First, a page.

Students for Fair Admissions, Inc. v. President and Fellows of Harvard College et al

Filing 571

Opposition re 546 MOTION in Limine filed by President and Fellows of Harvard College. (Attachments: # 1 Exhibit 1, # 2 Exhibit 2, # 3 Exhibit 3, # 4 Exhibit 4, # 5 Exhibit 5, # 6 Exhibit 6, # 7 Exhibit 7, # 8 Exhibit 8, # 9 Exhibit 9, # 10 Exhibit 10)(Waxman, Seth)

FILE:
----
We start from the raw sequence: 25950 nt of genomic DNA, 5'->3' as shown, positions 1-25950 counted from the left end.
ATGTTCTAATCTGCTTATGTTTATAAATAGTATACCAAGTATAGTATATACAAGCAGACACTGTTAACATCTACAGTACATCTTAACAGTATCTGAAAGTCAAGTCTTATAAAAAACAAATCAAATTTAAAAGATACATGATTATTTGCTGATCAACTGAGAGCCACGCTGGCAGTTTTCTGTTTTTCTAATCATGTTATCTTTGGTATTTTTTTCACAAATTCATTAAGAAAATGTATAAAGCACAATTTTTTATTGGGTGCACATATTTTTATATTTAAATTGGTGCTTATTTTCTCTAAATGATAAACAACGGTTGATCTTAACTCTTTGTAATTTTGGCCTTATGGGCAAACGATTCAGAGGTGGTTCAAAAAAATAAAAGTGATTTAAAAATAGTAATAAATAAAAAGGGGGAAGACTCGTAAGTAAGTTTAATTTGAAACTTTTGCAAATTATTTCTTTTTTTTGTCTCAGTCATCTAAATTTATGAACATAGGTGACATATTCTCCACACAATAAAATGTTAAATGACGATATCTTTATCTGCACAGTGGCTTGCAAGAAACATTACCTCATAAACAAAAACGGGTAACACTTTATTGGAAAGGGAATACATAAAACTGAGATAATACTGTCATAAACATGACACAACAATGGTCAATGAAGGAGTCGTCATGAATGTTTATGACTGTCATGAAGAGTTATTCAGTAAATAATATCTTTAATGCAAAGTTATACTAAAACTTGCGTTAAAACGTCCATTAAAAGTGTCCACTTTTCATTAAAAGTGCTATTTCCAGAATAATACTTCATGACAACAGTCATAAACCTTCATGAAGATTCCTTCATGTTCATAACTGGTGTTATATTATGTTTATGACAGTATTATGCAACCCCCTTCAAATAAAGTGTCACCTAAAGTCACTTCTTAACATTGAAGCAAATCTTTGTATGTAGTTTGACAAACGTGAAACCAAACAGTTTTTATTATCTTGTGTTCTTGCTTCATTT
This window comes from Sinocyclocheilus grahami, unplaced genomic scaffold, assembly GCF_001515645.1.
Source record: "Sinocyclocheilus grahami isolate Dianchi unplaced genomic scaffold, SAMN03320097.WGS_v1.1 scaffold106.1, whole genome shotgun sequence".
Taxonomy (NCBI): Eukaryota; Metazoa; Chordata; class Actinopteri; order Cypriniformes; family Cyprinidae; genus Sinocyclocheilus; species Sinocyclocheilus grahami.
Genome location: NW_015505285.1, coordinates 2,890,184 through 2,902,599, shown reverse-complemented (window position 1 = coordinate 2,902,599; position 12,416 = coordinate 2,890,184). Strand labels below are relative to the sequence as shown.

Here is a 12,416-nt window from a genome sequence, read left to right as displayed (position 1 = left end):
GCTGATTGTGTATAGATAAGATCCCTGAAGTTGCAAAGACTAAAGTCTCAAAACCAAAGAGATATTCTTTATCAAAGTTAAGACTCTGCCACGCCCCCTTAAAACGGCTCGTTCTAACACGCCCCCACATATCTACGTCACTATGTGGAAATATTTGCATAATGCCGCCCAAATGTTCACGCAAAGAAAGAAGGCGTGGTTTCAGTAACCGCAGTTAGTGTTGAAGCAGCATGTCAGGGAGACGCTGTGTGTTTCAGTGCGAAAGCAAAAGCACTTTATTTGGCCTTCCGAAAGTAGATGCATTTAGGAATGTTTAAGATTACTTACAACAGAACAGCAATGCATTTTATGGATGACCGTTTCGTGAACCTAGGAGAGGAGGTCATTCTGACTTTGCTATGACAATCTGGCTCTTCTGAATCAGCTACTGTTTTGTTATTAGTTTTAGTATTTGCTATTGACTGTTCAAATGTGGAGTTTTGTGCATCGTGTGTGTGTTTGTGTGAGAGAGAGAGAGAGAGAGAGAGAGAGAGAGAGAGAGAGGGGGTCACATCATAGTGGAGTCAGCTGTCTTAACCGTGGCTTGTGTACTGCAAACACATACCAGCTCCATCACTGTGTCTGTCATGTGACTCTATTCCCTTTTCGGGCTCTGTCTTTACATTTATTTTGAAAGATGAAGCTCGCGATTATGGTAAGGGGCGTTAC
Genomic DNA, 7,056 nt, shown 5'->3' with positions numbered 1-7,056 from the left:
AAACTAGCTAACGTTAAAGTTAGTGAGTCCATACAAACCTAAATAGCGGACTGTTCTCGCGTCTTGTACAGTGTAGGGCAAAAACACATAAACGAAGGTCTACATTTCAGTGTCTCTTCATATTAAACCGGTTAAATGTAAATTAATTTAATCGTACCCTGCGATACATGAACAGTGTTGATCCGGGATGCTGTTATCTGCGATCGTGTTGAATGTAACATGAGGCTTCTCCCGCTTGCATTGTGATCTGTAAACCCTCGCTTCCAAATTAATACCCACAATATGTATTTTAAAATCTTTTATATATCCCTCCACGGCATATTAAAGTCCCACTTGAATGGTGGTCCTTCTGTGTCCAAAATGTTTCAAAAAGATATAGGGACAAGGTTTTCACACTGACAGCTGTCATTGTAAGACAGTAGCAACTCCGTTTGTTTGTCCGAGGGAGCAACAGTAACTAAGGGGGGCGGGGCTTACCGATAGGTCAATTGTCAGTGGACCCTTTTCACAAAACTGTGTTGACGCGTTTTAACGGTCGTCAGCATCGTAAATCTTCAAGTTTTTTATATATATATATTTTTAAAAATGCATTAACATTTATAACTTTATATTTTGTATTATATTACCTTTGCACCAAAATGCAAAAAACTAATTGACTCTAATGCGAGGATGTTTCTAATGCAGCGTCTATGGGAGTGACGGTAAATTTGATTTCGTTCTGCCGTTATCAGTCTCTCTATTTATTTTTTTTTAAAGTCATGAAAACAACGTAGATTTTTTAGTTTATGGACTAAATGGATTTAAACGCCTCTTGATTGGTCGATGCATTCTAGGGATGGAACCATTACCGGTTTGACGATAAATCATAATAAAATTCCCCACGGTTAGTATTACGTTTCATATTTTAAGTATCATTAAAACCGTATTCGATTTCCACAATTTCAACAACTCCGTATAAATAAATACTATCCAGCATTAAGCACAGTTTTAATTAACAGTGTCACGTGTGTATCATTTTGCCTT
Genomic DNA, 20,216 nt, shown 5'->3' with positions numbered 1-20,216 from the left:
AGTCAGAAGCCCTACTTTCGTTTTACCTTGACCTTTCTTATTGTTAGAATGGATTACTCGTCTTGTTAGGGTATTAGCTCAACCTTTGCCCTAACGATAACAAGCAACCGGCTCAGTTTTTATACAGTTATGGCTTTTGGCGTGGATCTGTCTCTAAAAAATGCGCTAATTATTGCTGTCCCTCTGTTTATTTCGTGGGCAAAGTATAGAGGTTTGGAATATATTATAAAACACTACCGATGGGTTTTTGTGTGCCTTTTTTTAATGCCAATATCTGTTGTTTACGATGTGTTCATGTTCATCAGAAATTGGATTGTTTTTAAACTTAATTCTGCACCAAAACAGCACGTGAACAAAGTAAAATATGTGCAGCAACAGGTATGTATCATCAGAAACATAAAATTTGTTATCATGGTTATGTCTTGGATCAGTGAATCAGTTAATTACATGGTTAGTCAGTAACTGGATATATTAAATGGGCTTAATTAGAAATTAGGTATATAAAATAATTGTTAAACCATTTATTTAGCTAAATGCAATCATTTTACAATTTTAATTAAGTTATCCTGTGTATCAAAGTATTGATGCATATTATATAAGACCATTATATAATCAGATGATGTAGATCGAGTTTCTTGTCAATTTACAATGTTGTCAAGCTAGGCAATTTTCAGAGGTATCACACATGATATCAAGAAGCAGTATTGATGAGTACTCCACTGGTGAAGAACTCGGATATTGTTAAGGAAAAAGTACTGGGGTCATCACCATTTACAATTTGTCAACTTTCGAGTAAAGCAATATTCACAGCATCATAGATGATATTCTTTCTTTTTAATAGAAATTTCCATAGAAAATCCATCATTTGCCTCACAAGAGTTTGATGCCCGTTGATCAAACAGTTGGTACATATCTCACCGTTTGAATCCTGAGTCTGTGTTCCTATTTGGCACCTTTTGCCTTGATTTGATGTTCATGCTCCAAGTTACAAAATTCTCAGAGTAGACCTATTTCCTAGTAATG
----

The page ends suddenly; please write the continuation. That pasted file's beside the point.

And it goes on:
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UNITED STATES DISTRICT COURT FOR THE DISTRICT OF MASSACHUSETTS BOSTON DIVISION STUDENTS FOR FAIR ADMISSIONS, INC., Plaintiff, v. PRESIDENT AND FELLOWS OF HARVARD COLLEGE (HARVARD CORPORATION), Civil Action No. 1:14-cv-14176-ADB Defendant. HARVARD’S OPPOSITION TO SFFA’S MOTIONS IN LIMINE The Court’s order denying summary judgment (Dkt. 566) reflects the need for numerous factual disputes to be resolved at trial—including, as relevant here, the dispute between Harvard’s and SFFA’s statistical experts and disputes concerning a set of documents prepared by individuals within Harvard’s Office of Institutional Research (“OIR”). SFFA’s motions in limine effectively seek to foreclose the Court’s full consideration of those disputes by keeping important evidence out of the record. The Court should deny SFFA’s motions and permit the full airing of evidence that will be necessary for the fair adjudication this case warrants. I. SFFA’S MOTION NO. 1 IS MOOT In light of the Court’s ruling on summary judgment (Dkt. 566), and SFFA’s representation that its founder and President, Edward Blum, “has no relevant information to offer at this trial” (Mot. 1), Harvard and SFFA have agreed to remove Mr. Blum from their respective witness lists. SFFA’s first motion in limine, to preclude Harvard from calling Mr. Blum as a witness, is therefore moot. II. SFFA’S MOTION NO. 2, TO PRECLUDE EVIDENCE OR ARGUMENT REGARDING APPLICATION FILES AND THE PERSONAL RATING, SHOULD BE DENIED One of the principal disagreements between the statistical experts in this case is whether the personal rating assigned by admissions officers reflects bias against Asian-American applicants. SFFA’s expert, Dr. Peter Arcidiacono, attempted to analyze three ratings that applicants receive from admissions officers: the academic, extracurricular, and personal ratings. His regression models found that Asian-American ethnicity was associated with stronger academic and extracurricular ratings, but slightly weaker personal ratings, than the data in the model would otherwise suggest. Dr. Arcidiacono then hypothesized—without any basis for the obvious inconsistency—that factors outside the data explained the estimated positive effect of Asian-American ethnicity on the academic and extracurricular ratings, but not the estimated 1 negative effect on the personal rating. Dr. Card points out the inconsistency in Dr. Arcidiacono’s interpretations of the three models and argues that, in fact, factors outside the data explain all three effects. As the Court recognized in denying summary judgment, the resolution of that dispute (and many others) between Dr. Card and Dr. Arcidiacono will be a key issue for trial. SFFA’s second motion in limine attempts to pretermit the Court’s consideration of both experts’ views, by seeking to exclude Dr. Card’s opinion that factors outside the data—as opposed to bias against Asian-American applicants—explain Dr. Arcidiacono’s regression results for the personal rating. SFFA tries to justify that extraordinary request on the premise that Dr. Card’s opinion relies on “portions of applications Harvard refused to produce,” such as applicants’ essays and recommendation letters. That is incorrect. SFFA’s motion fails because Dr. Card’s opinion relies not on information in undisclosed application files—which Dr. Card of course never reviewed—but on documents, testimony, and data to which SFFA had equal access. 1. SFFA’s motion starts with an attempt to relitigate the Court’s discovery rulings. During discovery, SFFA sought production of 1,600 application files for the classes of 2018 and 2019. Dkt. 284; Dkt. 285. 1 The Court concluded that “[r]equiring Harvard to redact and produce 1600 files at [that] time [was] disproportionate to the demonstrated need.” Dkt. 326 at 2. The Court instead directed Harvard to produce 80 application files of its own choosing from the class of 2018 cycle, another 80 from the class of 2019 cycle, and 160 files chosen by SFFA from each cycle—a total of 480 files. Id. But although it denied SFFA’s request for additional files, the Court invited SFFA to “renew [its] request once it … reviewed the application files” 1 SFFA originally moved to compel production of 6,400 application files. Dkt. 64; Dkt. 65. The Court denied SFFA’s motion as moot with leave to renew on October 30, 2015 (Dkt. 113), and SFFA filed a renewed motion seeking production of 1,600 application files on April 10, 2017 (Dkt. 284; Dkt. 285). 2 that Harvard produced. Id. SFFA never accepted that invitation. If SFFA thought it needed additional files, it should have availed itself of the opportunity to request them, rather than using its dissatisfaction with the Court’s discovery rulings as an excuse for an eleventh-hour attempt to exclude expert testimony on a key issue in this case. 2. SFFA’s attempt to parlay its failure to request additional discovery into a basis for excluding Dr. Card’s opinions fails because, despite SFFA’s accusations, neither Harvard nor Dr. Card is relying on unproduced application files. Contrary to SFFA’s argument (Mot. 5), Dr. Card is not relying on a “positive inference” from unproduced application files “to assume” that information in those files explains applicants’ personal ratings. Rather, Dr. Card’s opinion on this issue is that Dr. Arcidiacono’s model of the personal rating cannot support an inference that the personal rating reflects bias against Asian-American applicants—in other words, that Dr. Arcidiacono’s results are instead attributable to factors that cannot be included in a statistical model. See Mot. Ex. 2 (Card Rebuttal) ¶ 7 (Dr. Arcidiacono’s model is “not capable of reliably determining whether the personal rating is in fact ‘biased’”). That is, of course, the same conclusion Dr. Arcidiacono reached with respect to his models of the academic and extracurricular ratings. Dr. Card reached that conclusion for two main reasons, neither of which had anything to do with information in unproduced application files. First, Dr. Card explained that the personal rating reflects a great deal of information that cannot be quantified and thus cannot be included in a statistical model. See, e.g., Ex. 1 at 271:11-275:11 (Card Dep.). Dr. Arcidiacono himself agreed that “the personal rating … is difficult to measure directly[.]” Ex. 2 at 37 (Arcidiacono Report). Dr. Card reached that conclusion based not on information in undisclosed application files but on sources as available to SFFA as they are to Harvard, including extensive deposition testimony that the personal rating 3 relies on non-quantifiable information such as essays, the content of recommendation letters (not just the numerical ratings assigned to some of those letters), and written comments from alumni or staff interviews (not just the numerical ratings from those interviews). 2 See, e.g., Ex. 3 ¶ 147 & n.122 (Card Report); Card Rebuttal ¶ 40 & nn.30-31. 3 Second, Dr. Card corroborated his interpretation of Dr. Arcidiacono’s results by analyzing the same data to which SFFA had access. SFFA asserts (Mot. 3) that “there is no evidence in the record that Asian-American applicants fare more poorly” on factors that inform the personal rating. But Dr. Card found that, on average across the entire pool of applicants, Asian-American applicants are less strong than White applicants across factors that are quantified and that inform the personal rating—which suggests they are also less strong across unquantifiable factors that inform the personal rating, and thus that the results of Dr. Arcidiacono’s personal rating regression are likely due to those unquantifiable factors. See Card Rebuttal ¶¶ 28-30, 46-50, 52-53. Dr. Card also observed that Dr. Arcidiacono’s own analysis shows that “non-academic variables that are important to the personal rating (like the teacher, guidance counselor, and alumni interview ratings) shift the unexplained gap towards zero.” Id. ¶ 51. He explained that, given the trend established by Dr. Arcidiacono’s analysis, “it is likely that more non-academic variables would have the same effect” if it were possible to quantify such variables and thus include them in the statistical model. Id. 2 See, e.g., Ex. 4 at 164:11-165:2 (McGrath 2015 Dep.); Ex. 5 at 245:18-246:20, 248:6-24 (Fitzsimmons Dep.); Ex. 6 at 359:16-360:9 (McGrath 2017 Dep.); Ex. 7 at 80:3-18 (Banks Dep.); Ex. 8 at 60:14-20 (Walsh Dep.); Ex. 9 at 121:2-6 (Bever Dep.). 3 Dr. Card also noted that, according to Dr. Arcidiacono’s own model, factors in the data explain almost twice as much about the academic rating as about the personal rating—making it “indefensible” for Dr. Arcidiacono to attribute the positive effect of Asian-American ethnicity in his academic rating model, but not the negative effect in his personal rating model, to factors outside the data. Card Rebuttal ¶¶ 39, 42. 4 Ignoring all of this, SFFA offers a grossly misleading account of Dr. Card’s opinions. For example, SFFA accuses Dr. Card (Mot. 5) of having “admitted he only believes race does not influence the personal score because Harvard’s Dean of Admissions assured him it did not.” In reality, Dr. Card’s extensive review of documents and testimony, as well as the applications that were produced, supports his conclusion that the results of Dr. Arcidiacono’s personal rating regression reflected not any actual effect of race but rather the effect of factors that cannot be captured in a statistical model. 3. SFFA also attempts to argue (Mot. 3-4) that Dr. Card’s conclusion was legally “impermissible.” As a threshold matter, SFFA’s arguments speak only to the weight that the Court should afford Dr. Card’s analysis; they supply no basis to limit the scope of Dr. Card’s testimony. In any event, SFFA misstates the law when it suggests that Dr. Card cannot criticize Dr. Arcidiacono’s regression for its inability to account for the key, unquantifiable factors that inform the personal rating. Far from suggesting that Dr. Card should be precluded from offering his opinion, the Supreme Court’s decision in Bazemore v. Friday, 478 U.S. 385 (1986), on which SFFA relies, recognized that where a regression does not control for critical factors—as is true of Dr. Arcidiacono’s attempt to analyze the personal rating—it may be “so incomplete as to be inadmissible as irrelevant.” Id. at 400 n.10; see also Palmer v. Shultz, 815 F.2d 84, 101 (D.C. Cir. 1987) (“the relevance of a factor to the selection process” may be “so obvious that the defendants, by merely pointing out its omission, can defeat the inference of discrimination created by the plaintiffs’ statistics”). The First Circuit has likewise observed that, “[w]hile a litigant need not include every conceivable independent variable in [a regression] analysis, the major independent variables must be considered, … not only to render the statistical study 5 probative, but also to save it from being dismissed as irrelevant.” Wessmann v. Gittens, 160 F.3d 790, 805 n.8 (1st Cir. 1998) (citations omitted). 4 In short, Dr. Card is not relying on information in application files that the Court determined Harvard was not required to produce, and his opinion appropriately points out crucial defects in Dr. Arcidiacono’s analysis that make his conclusions unreliable—defects that are central to the dispute between the experts. SFFA is of course free to cross-examine Dr. Card regarding his opinions at trial, but it has shown no basis to exclude those opinions from the courtroom. SFFA’s motion in limine is no more than a thinly veiled attempt to prevent the fundamental weaknesses in its expert’s work from being exposed. III. SFFA’S MOTION NO. 3, TO PRECLUDE HARVARD’S FACT WITNESSES FROM TESTIFYING ABOUT THE OIR ANALYSES, SHOULD BE DENIED SFFA’s third motion in limine seeks to preclude Harvard from “elicit[ing] undisclosed expert testimony” regarding documents created by employees in Harvard’s Office of Institutional Research (“OIR”). Mot. 6. SFFA mischaracterizes both the record and the law and seeks onesided relief that would allow it to invoke the OIR documents while stifling Harvard’s response. The motion should be denied. SFFA’s motion rests largely on the premise that, “[d]uring his deposition, Dean [Rakesh] Khurana held himself out as having expertise in logit regressions by offering off-the-cuff 4 See also Cooper v. Southern Co., 390 F.3d 695, 719 (11th Cir. 2004) (“Bazemore … did not hold that any statistical report, no matter how many critical variables were missing, should automatically present a jury question, indicating that there are ‘some regressions so incomplete as to be inadmissible as irrelevant.’”); Koger v. Reno, 98 F.3d 631, 637 (D.C. Cir. 1996) (“Courts have not … understood Bazemore to require acceptance of regressions from which clearly major variables have been omitted[.]”); Daniel L. Rubinfeld, Reference Guide on Multiple Regression, in Federal Judicial Center, Reference Manual on Scientific Evidence 303, 314 (3d ed. 2011) (“Failure to include a major explanatory variable that is correlated with the variable of interest in a regression model may cause an included variable to be credited with an effect that actually is caused by the excluded variable.”). 6 criticisms of OIR’s” supposed “conclusion.” 5 Mot. 8. But Dean Khurana was not presenting himself as an expert witness; he was explaining his actions as a percipient witness. SFFA’s counsel asked Dean Khurana a series of questions about whether and when he had seen the OIR analyses, how he had reacted to them, and why—questions that he answered relying on his own background and experiences. For example, when Dean Khurana testified that he recalled seeing OIR tables like those shown to him at his deposition, which he described as “an examination of … the admittance of students,” the following colloquy ensued: Q. … A. Q. A. … And what do you remember about this examination? Just that I didn’t think that this was – analysis was done appropriately. And why didn’t you think that? There’s limitations, a lot of limitations to doing what are called fitted models like this. Ex. 10 (Khurana Dep.) at 253:13:20. A few minutes later, that discussion continued: Q. A. When you say there are a lot of problems with a fit model such as these, what specific problems, if any, do you recall thinking about when you looked at tables like the ones in this report? That models like this violate statistical and hypothesis testing. Id. at 256:9-14. In other words, Dean Khurana commented on the OIR analyses in the context of answering questions about how he had reacted to them and why. There is nothing impermissible about this testimony. SFFA’s summary judgment briefs focused heavily on how Harvard officials, including Dean Khurana and Dean Fitzsimmons, reacted to the OIR analyses—in Dean Fitzsimmons’s case, in 2013; and in Dean Khurana’s case, when he was shown some of the analyses in 2014 upon assuming the deanship. See Pltf.’s Mem. in Support of its Mot. 5 In actuality, OIR did not reach any “conclusion” that Harvard was discriminating against Asian-American applicants; nor did OIR even seek to address that question. See SJ Mem. 38; Def.’s Mem. in Opp. to Pltf.’s Mot. for S.J. (Dkt. 435) 19-23; SJ Reply 4-5. 7 for S.J. (Dkt. 413) 15-18; Pltf.’s Mem. in Opp. to Harvard’s Mot. for S.J. (Dkt. 449) 1011; Pltf.’s Reply Mem. in Support of Mot. for S.J. (Dkt. 510) 11-12; SJ Reply 5. To the extent SFFA presses a similar narrative at trial, arguing that the reactions somehow show Harvard’s intent to discriminate against Asian-American applicants, Harvard’s witnesses should be permitted to respond—in answering questions from either SFFA’s counsel or Harvard’s—just as Dean Khurana did at his deposition: by discussing their personal impressions of the OIR analyses’ limitations and how those impressions affected their reactions. To the extent SFFA is arguing that Harvard’s fact witnesses cannot be permitted to discuss scientific or technical concepts in conveying their reactions to the OIR analyses, that is incorrect. As the First Circuit has explained, “Rule 26 uses the term expert ‘to refer to those persons who will testify under Rule 702 of the Federal Rules of Evidence with respect to scientific, technical, and other specialized matters.’” Gomez v. Rivera Rodriguez, 344 F.3d 103, 113 (1st Cir. 2003). “That definition does not encompass a percipient witness who happens to be an expert.” Id. Thus, “a party need not identify a witness as an expert so long as the witness played a personal role in the unfolding of the events at issue and the anticipated questioning seeks only to elicit the witness’s knowledge of those events.” Id. at 113-114. That is the capacity in which Dean Khurana and other fact witnesses would testify about their reactions to the OIR analyses. SFFA’s authorities are not to the contrary. First, SFFA quotes Federal Rule of Evidence 701 as prohibiting fact witnesses from testifying “based on scientific, technical, or other specialized knowledge”—but the rule actually refers to “scientific, technical, or 8 other specialized knowledge within the scope of Rule 702.” Fed. R. Evid. 701(c) (emphasis added). SFFA omits the italicized phrase. As the First Circuit held in Gomez, a fact witness’s testimony about events in which he participated is not testimony “within the scope of Rule 702,” even if it reflects the witness’s expertise. Second, SFFA cites Perez-Perez v. Popular Leasing Rental, Inc., 993 F.2d 281 (1st Cir. 1993), which stands for the basic proposition that expert testimony must be disclosed. But the testimony at issue in Perez-Perez was squarely within the scope of Rule 702; it was based on the witness’s medical expertise and his “review of [defendant]’s medical records” after litigation began. Id. at 286. That is not true here. If SFFA wishes to argue that Harvard officials’ reactions to the OIR analyses somehow show Harvard’s intent to discriminate against Asian-American applicants, then Harvard’s fact witnesses should be permitted to respond by answering questions—from either SFFA’s counsel or Harvard’s—about their personal experiences with the OIR analyses, including the bases for their reactions. Alternatively, if Harvard is precluded from eliciting any fact witness testimony regarding the OIR analyses, then the Court should preclude both parties from eliciting testimony regarding the OIR analyses. The Court should reject SFFA’s request to present its side of the story without response. 9 Respectfully submitted, /s/ Seth P. Waxman Seth P. Waxman (pro hac vice) Paul R.Q. Wolfson (pro hac vice) Danielle Conley (pro hac vice) Brittany Amadi (pro hac vice) Daniel Winik (pro hac vice) WILMER CUTLER PICKERING HALE AND DORR LLP 1875 Pennsylvania Ave. NW Washington, D.C. 20006 Tel: (202) 663-6800 Fax: (202) 663-6363 William F. Lee (BBO #291960) Felicia H. Ellsworth (BBO #665232) Andrew S. Dulberg (BBO #675405) Elizabeth Mooney (BBO #679522) Sarah R. Frazier (BBO #681656) WILMER CUTLER PICKERING HALE AND DORR LLP 60 State Street Boston, MA 02109 Tel: (617) 526-6687 Fax: (617) 526-5000 Debo P. Adegbile (pro hac vice) WILMER CUTLER PICKERING HALE AND DORR LLP 7 World Trade Center 250 Greenwich Street New York, NY 10007 Tel: (212) 295-6717 Fax: (212) 230-8888 Dated: October 1, 2018 Counsel for Defendant President and Fellows of Harvard College CERTIFICATE OF SERVICE I hereby certify that this document filed through the CM/ECF system will be sent electronically to the registered participants as identified on the Notice of Electronic Filing. /s/ Seth P. Waxman Seth P. Waxman 10